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‘People don’t understand my swag’----Klint da Drunk

Source: FUNMI SALOME JOHNSON, - Nigeriafilms.com

Clinton Afamefuna Igwemba better known as Klint da Drunk is a celebrated humour merchant. In this interview with FUNMI SALOME JOHNSON, he spoke about his purported change of name, career and other matters. Excerpts:

What informed your name change from Klint da drunk to Mr Klint?

People seem not to understand the swag from Klint da drunk to Mr. Klint. Mr Klint did not take over what Klint da drunk is doing. Mr Klint is there and Klint da drunk is also there doing what it does.

You will find this in the song where you have Mr Klint featuring Klint da drunk. Mr Klint can be anyone he wants to be. He can be the drunk; he can be a normal person talking about anything, he can be a stand- up comedian and he can be a musician. Klint da drunk is one of the characters that can be used by Mr. Klint. A lot of misconception has come up concerning the name Klint da drunk.

Sometimes ago I overheard a child saying when I grow up I want to be like Uncle Klint da drunk and when I asked him why he says Uncle Klint drinks and make money and I don’t want him to grow up thinking that it’s that way. They need to know that this guy actually does a whole lot of things to make his money not just to go drinking; also Mr Klint goes a long way to make people understand that being a drunk is bad.

How did you come about the drunken character you portray?

There’s this man called, Scatter Mojo. He used to be our caretaker in the village. Mr. Scatter Mojo was a real drunk. His kind of person and the odd jobs he did in the village usually got him soaked. So, each time he got drunk and staggered his way back to our house, I noticed that my father and my uncle usually entertained themselves on that day. Sometimes, I would mimic him, without knowing that I was consciously preparing myself to earn a living by adopting the character of a drunk.

I just kept on practising what Mr. Mojo was doing. Then, I used to sing and perform on stage while I was in the secondary school. I wasn’t really portraying the drunken comic, until one day I went for a show where I was to sing and it happened that 2Face Idibia was newly admitted into the IMT. At that show, 2Face was scheduled to go on stage before me. And when I watched him perform and heard his voice on stage, I immediately sneaked out of the place.

I found solace in trying my hands in comedy, perhaps, recreating the drunk character that the man in my village was noted for. I did it once, and people embraced the act. And before I knew what was happening, I was everywhere in Enugu. Then, I was the only functioning comedian in the Coal City. I didn’t relent in my effort as I had to set a standard for myself. And it was a decision that actually paid off because it was in Port Harcourt that I hit the limelight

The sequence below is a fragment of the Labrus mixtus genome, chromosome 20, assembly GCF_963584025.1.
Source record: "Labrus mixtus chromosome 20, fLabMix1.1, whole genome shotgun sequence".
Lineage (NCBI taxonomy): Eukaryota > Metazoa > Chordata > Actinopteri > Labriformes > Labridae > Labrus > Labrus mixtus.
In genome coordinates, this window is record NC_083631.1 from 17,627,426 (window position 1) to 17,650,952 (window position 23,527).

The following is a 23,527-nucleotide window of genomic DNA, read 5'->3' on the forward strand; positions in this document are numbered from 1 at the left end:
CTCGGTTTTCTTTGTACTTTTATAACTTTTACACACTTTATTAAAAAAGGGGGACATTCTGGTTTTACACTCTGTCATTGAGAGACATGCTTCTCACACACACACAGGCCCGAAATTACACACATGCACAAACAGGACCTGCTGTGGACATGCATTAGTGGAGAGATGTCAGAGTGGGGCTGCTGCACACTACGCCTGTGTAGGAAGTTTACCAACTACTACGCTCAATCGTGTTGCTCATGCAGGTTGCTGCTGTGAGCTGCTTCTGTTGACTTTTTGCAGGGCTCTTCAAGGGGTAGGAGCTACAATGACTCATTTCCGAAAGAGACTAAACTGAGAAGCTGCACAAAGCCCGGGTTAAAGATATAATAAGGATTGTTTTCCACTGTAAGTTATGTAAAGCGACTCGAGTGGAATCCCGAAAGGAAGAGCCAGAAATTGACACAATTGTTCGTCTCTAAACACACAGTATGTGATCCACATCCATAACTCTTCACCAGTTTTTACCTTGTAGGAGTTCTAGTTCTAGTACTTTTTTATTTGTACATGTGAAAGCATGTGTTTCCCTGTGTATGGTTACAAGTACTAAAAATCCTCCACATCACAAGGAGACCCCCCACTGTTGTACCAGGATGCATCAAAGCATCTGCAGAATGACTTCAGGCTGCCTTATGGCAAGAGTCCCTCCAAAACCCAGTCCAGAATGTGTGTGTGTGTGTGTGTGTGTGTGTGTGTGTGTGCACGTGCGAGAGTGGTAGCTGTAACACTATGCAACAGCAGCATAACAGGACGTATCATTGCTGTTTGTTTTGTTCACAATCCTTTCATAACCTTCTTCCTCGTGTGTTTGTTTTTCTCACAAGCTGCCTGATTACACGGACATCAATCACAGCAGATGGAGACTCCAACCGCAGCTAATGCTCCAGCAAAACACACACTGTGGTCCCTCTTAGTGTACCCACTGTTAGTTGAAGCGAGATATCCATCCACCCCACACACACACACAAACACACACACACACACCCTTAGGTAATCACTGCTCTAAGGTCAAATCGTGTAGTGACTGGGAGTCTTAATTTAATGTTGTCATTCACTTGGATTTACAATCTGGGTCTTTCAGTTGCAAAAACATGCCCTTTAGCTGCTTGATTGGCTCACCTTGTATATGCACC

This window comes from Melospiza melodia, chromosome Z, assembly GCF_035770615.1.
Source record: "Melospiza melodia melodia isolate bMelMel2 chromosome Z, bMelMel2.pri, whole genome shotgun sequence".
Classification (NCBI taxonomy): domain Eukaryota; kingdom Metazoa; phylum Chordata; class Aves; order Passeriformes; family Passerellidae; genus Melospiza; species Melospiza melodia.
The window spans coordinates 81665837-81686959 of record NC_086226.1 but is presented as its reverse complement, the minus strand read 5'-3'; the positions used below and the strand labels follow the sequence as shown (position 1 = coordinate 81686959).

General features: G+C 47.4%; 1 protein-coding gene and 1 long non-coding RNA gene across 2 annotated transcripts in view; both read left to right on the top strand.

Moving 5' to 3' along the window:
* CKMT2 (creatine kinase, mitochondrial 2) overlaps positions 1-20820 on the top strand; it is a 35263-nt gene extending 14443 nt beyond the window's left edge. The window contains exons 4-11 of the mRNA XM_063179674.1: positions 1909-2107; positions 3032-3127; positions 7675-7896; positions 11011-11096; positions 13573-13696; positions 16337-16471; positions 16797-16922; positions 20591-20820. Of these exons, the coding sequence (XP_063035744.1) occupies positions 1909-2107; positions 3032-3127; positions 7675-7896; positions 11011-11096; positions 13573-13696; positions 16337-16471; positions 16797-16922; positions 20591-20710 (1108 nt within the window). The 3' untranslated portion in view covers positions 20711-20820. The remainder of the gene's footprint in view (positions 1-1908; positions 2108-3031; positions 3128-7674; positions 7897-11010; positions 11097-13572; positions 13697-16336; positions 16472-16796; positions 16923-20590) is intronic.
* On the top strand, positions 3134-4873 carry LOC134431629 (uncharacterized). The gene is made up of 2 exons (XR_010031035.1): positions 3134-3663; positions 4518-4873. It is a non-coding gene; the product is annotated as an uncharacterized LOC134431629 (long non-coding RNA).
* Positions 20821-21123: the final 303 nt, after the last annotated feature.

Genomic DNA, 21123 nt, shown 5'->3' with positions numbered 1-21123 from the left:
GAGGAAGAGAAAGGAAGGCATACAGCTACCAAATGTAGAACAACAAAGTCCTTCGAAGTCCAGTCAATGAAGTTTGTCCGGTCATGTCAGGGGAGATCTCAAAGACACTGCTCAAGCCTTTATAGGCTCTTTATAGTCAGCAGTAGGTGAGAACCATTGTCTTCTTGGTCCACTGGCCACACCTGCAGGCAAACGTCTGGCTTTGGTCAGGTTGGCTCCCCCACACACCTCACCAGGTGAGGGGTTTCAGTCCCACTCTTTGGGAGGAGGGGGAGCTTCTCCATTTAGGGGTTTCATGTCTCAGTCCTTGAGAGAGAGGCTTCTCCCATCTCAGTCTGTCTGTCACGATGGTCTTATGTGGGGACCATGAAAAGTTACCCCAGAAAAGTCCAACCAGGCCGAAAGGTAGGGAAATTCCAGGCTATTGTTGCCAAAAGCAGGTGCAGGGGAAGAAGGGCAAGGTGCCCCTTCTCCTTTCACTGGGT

If you were not a comedian, what else would you have been doing for a living?

I studied Fine and Applied Art. I’m a painter by profession. If I wasn’t a comedian, I might have been painting or acting professionally, or maybe pursuing a career in music. I’m somehow blessed. I act, sing and also do my comic act. My album is coming out soon. I’m still painting, and in fact, I’m going to hold a solo exhibition of my recent works very soon. I can’t stop painting and I can’t drop my brush for anything. I still find time to paint. I love painting, and I don’t joke with my colours.

Have you ever gotten any negative reactions from fans?

Yes, I do. I remember a certain time, a woman confronted me, telling me how she liked my comedy but disliked my act. On inquiry, she told me that my act reminded her of her former husband who used to be a drunk, adding that each time she watched me on stage, she always flash-backed to the circumstances that led to their being divorced.

Based on that, I’m planning a show that will kick off in Abuja and Lagos respectively very soon. It will be a travelling show, a kind of campaign resulting in making people to drink responsibly. I’m the face of who you are, that person you are not meant to be.

How does it feel to be a father the second time?

It feels great and I am really happy and I thank God for yet another bundle of joy that he has given to me in addition to my sweet boy Clinton. It is very interesting being a father again. I am a proud father.

Do girls still run after you?

I don’t want the girls to leave me alone. But the entertainment business is not only about the girls alone but even the children, the mothers and everyone is very important to me. I don’t want them to leave me alone because these people are the ones that make us. If they leave me, they will stop buying my CD.

While we ponder when to begin it becomes too late to do.
By: Quintilian